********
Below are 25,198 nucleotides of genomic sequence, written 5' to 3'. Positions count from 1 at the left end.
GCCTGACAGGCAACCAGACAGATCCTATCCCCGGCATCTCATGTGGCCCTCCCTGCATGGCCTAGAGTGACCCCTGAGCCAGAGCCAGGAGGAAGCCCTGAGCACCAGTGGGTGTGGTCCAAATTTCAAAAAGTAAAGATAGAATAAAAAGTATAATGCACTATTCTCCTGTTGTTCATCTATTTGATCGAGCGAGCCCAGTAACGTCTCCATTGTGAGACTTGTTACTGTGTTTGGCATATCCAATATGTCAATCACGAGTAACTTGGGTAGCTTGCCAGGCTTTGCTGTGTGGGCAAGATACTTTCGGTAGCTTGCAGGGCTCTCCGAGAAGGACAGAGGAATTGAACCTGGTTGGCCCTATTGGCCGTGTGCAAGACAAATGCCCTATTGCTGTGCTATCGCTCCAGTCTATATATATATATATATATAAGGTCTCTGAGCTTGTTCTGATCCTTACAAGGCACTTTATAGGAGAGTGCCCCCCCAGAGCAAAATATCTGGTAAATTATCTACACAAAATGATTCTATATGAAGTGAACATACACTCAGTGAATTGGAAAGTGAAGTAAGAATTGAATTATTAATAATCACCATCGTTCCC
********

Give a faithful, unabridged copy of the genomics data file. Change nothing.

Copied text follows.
Below are 25,198 nucleotides of genomic sequence, written 5' to 3'. Positions count from 1 at the left end.
GCCTGACAGGCAACCAGACAGATCCTATCCCCGGCATCTCATGTGGCCCTCCCTGCATGGCCTAGAGTGACCCCTGAGCCAGAGCCAGGAGGAAGCCCTGAGCACCAGTGGGTGTGGTCCAAATTTCAAAAAGTAAAGATAGAATAAAAAGTATAATGCACTATTCTCCTGTTGTTCATCTATTTGATCGAGCGAGCCCAGTAACGTCTCCATTGTGAGACTTGTTACTGTGTTTGGCATATCCAATATGTCAATCACGAGTAACTTGGGTAGCTTGCCAGGCTTTGCTGTGTGGGCAAGATACTTTCGGTAGCTTGCAGGGCTCTCCGAGAAGGACAGAGGAATTGAACCTGGTTGGCCCTATTGGCCGTGTGCAAGACAAATGCCCTATTGCTGTGCTATCGCTCCAGTCTATATATATATATATATATAAGGTCTCTGAGCTTGTTCTGATCCTTACAAGGCACTTTATAGGAGAGTGCCCCCCCAGAGCAAAATATCTGGTAAATTATCTACACAAAATGATTCTATATGAAGTGAACATACACTCAGTGAATTGGAAAGTGAAGTAAGAATTGAATTATTAATAATCACCATCGTTCCC